Laboratory for Computational Motor Control
Society for Neuroscience, San Diego 2010
Reza Shadmehr and Pavan Vaswani, 2011
Society for Neuroscience, 2012
With Thomas Reppert and Minnan Xu-Wilson, 2010
Pavan joined the lab in 2011 as an MD/PhD student, after completing a BS in Computer Science, Neurobiology and Biochemistry from University of Washington. Pavan is a Goldwater, Gates, and Washington Scholar. Pavan completed his PhD in September of 2014 with a thesis that focused on selection of action based on error, reward, and noise. His work demonstrated that trial-to-trial forgetting, a property of motor memory, is the reason why adaptation is often incomplete. Using optimal control theory, he investigated the question of hypometria and segmentation of movements in both healthy people and people with certain movement disorders. He discovered that these behaviors were a compensation that the brain had made in response to noise in the oculomotor system. Working with Jennie Choi, he investigated the question of why some people exhibit high movement vigor (moving their eyes with high velocity), while others exhibit low movement vigor. He was able to link movement vigor to the reward system of the brain, suggesting that high vigor may be associated with steep temporal discounting of reward.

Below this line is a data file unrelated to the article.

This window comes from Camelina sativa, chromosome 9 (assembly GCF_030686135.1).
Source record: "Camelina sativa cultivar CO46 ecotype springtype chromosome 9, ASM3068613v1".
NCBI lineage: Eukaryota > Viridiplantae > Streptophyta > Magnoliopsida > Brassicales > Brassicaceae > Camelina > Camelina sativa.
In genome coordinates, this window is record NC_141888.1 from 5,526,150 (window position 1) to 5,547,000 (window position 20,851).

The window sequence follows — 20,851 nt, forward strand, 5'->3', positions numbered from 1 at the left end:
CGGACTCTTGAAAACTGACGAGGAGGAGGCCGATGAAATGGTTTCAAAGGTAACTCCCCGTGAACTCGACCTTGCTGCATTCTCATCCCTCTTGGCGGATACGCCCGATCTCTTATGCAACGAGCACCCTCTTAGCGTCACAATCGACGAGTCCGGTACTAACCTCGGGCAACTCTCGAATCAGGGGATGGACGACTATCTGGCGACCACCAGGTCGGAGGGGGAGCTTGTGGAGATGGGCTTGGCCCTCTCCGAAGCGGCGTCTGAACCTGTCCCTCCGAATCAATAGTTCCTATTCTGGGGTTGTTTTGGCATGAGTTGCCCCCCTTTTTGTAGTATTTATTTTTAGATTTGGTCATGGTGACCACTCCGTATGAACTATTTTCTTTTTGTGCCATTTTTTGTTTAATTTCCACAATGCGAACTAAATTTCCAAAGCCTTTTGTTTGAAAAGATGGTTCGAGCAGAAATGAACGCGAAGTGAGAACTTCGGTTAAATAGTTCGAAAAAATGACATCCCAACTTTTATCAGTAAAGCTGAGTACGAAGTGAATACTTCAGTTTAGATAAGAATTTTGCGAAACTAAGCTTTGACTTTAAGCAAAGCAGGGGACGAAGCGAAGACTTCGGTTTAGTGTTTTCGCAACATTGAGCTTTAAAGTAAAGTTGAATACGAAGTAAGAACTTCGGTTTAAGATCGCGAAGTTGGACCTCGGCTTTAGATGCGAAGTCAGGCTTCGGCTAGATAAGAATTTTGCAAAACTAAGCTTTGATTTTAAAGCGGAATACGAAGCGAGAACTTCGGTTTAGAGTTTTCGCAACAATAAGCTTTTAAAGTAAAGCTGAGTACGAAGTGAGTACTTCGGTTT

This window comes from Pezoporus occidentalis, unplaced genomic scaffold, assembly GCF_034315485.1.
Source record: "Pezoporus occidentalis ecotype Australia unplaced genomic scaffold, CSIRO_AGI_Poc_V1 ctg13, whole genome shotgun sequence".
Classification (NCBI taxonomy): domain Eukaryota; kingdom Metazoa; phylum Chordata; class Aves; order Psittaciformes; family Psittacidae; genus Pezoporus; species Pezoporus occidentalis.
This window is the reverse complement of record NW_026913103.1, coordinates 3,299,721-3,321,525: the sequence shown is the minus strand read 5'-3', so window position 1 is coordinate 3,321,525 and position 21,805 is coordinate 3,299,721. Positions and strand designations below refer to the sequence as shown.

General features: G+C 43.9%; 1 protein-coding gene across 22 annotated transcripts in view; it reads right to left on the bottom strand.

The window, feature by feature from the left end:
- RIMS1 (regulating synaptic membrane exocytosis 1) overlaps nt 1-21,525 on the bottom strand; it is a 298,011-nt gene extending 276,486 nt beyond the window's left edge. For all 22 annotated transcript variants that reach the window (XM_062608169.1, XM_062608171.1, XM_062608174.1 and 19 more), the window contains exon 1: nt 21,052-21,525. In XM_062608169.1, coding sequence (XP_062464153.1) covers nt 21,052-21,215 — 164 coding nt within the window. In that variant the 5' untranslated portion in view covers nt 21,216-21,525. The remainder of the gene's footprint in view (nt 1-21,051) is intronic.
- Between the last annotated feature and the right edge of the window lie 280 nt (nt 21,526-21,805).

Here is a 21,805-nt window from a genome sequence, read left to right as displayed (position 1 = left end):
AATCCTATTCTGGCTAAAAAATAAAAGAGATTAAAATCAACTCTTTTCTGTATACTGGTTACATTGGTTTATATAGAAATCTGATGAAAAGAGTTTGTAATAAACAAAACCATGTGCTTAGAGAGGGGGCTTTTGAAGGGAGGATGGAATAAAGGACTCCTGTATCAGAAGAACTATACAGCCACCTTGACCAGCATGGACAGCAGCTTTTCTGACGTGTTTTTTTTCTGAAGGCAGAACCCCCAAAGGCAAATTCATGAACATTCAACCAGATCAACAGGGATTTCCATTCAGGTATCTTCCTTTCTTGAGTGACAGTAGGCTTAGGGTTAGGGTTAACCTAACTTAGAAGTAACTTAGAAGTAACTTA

pvaswani at jhmi dot edu
Persistent residual errors in motor adaptation tasks: reversion to baseline and exploratory escape PA Vaswani, L Shmuelof, AM Haith, RJ Delnicki, VS Huang, P Mazzoni, R Shadmehr, and JW Krakauer (2015) Journal of Neuroscience, 35:6969-6977.
Action selection in motor control: error, reward, and time. Pavan A. Vaswani (2014) PhD Thesis, Johns Hopkins University.
Vigor of movements and the cost of time in decision making. JES Choi, PA Vaswani, and R Shadmehr (2014) Journal of Neuroscience 34:1212-1223.
Decay of motor memories in the absence of error. PA Vaswani and R Shadmehr (2013) Journal of Neuroscience 33:7700-7709.
Society for Neuroscience, 2014
Thesis defense, September 2014